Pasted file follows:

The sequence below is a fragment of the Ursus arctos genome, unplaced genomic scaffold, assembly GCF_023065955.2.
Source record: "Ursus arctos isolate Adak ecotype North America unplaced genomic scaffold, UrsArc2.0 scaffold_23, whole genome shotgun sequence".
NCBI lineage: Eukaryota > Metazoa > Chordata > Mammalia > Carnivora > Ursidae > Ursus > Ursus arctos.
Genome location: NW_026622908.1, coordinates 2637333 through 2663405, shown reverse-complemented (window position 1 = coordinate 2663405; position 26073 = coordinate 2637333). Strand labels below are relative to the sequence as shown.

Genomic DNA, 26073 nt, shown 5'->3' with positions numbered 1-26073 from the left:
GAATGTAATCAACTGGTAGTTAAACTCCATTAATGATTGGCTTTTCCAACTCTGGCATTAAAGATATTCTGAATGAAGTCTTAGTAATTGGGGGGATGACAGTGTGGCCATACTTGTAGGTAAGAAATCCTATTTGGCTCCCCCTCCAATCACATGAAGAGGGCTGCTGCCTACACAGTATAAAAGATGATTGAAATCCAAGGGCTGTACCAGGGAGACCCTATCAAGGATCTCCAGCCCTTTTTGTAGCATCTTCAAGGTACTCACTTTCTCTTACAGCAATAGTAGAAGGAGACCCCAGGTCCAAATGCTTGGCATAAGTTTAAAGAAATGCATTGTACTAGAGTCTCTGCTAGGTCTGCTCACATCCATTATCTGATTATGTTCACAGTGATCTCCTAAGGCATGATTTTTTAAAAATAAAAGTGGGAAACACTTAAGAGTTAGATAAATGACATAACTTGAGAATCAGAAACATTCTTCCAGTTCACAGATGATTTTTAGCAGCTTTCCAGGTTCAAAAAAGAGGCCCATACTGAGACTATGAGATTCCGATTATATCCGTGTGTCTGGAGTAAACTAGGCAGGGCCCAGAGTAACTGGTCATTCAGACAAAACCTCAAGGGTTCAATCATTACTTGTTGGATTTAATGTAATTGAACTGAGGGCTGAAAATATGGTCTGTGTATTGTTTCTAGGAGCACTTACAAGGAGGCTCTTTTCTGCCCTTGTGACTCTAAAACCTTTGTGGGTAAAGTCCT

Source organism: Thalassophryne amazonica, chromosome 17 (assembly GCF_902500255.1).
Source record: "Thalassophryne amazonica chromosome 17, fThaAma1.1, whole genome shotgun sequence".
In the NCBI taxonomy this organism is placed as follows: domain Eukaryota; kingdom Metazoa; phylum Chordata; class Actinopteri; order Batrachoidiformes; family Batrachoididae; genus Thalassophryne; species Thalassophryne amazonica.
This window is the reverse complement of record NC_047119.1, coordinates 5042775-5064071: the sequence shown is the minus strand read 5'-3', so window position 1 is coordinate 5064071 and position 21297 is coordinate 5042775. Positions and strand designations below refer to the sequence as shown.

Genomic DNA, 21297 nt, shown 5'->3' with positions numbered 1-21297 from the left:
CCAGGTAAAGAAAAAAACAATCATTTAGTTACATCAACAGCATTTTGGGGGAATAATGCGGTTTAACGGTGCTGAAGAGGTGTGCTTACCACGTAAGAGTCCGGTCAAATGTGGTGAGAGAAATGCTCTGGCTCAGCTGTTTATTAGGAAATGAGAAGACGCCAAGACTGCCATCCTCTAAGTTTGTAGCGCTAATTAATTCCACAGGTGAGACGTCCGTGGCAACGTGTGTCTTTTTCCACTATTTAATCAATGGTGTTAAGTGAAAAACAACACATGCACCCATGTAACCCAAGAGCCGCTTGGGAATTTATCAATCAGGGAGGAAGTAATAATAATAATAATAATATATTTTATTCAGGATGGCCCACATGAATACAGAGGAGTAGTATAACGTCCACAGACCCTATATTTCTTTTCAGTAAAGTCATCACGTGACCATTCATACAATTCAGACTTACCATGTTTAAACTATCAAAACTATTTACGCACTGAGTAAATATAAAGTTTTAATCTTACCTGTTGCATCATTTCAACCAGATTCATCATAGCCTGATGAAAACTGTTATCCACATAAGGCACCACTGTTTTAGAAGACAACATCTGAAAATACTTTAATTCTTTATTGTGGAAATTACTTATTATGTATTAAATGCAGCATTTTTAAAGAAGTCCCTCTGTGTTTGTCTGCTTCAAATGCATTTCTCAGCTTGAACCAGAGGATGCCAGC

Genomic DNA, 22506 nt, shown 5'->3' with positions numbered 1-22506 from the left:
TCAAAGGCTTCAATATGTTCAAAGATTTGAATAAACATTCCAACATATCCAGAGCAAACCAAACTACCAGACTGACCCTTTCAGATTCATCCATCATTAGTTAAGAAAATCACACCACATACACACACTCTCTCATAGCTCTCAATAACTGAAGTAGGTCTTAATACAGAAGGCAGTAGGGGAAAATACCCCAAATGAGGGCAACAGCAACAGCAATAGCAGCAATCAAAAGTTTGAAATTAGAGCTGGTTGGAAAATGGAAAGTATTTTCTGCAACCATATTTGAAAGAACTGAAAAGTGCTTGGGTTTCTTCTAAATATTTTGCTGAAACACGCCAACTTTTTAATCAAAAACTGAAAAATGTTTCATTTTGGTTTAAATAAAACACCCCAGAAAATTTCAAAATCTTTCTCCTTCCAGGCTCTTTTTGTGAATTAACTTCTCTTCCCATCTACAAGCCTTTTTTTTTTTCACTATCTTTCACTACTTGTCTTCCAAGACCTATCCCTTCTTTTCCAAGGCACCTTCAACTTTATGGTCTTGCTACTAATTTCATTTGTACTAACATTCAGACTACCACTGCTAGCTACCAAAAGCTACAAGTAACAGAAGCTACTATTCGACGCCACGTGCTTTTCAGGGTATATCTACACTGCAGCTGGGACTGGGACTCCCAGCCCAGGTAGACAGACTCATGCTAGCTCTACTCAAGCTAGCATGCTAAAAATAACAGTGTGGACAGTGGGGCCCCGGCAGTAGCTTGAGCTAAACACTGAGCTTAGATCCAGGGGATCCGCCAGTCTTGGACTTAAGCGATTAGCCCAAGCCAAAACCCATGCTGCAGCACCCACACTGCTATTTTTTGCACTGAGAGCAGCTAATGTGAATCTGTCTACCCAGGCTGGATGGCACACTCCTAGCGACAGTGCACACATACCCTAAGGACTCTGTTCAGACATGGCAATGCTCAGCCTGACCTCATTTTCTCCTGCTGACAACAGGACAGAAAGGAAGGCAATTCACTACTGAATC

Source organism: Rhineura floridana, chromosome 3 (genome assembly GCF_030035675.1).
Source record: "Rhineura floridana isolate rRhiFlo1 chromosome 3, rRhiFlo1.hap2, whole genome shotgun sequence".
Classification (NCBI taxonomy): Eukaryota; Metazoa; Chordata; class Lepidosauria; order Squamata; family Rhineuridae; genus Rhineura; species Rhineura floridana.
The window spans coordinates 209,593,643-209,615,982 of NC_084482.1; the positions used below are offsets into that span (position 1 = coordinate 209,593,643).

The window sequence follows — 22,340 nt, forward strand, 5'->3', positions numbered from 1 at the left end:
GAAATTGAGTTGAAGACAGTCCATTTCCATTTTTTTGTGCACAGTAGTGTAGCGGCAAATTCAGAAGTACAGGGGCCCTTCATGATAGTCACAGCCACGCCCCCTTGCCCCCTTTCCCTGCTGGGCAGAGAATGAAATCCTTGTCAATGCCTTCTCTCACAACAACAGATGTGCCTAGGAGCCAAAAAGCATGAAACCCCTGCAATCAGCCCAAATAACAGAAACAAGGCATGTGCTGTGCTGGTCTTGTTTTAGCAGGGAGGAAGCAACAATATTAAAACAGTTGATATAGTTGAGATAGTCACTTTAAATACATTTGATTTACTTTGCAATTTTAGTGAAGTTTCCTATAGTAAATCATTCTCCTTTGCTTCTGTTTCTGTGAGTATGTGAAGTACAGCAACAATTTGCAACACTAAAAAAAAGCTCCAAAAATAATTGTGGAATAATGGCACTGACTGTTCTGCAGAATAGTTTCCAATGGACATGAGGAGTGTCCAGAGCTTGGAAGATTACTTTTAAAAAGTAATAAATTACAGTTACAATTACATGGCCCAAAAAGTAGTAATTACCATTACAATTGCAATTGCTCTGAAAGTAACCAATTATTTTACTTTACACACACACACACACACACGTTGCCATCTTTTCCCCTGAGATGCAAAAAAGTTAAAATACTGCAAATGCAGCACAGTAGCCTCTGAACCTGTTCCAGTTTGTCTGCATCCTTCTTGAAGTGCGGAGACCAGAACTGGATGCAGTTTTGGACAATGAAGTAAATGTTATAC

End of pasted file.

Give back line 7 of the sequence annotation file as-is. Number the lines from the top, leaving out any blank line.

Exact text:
Source organism: Thalassophryne amazonica, chromosome 17 (assembly GCF_902500255.1).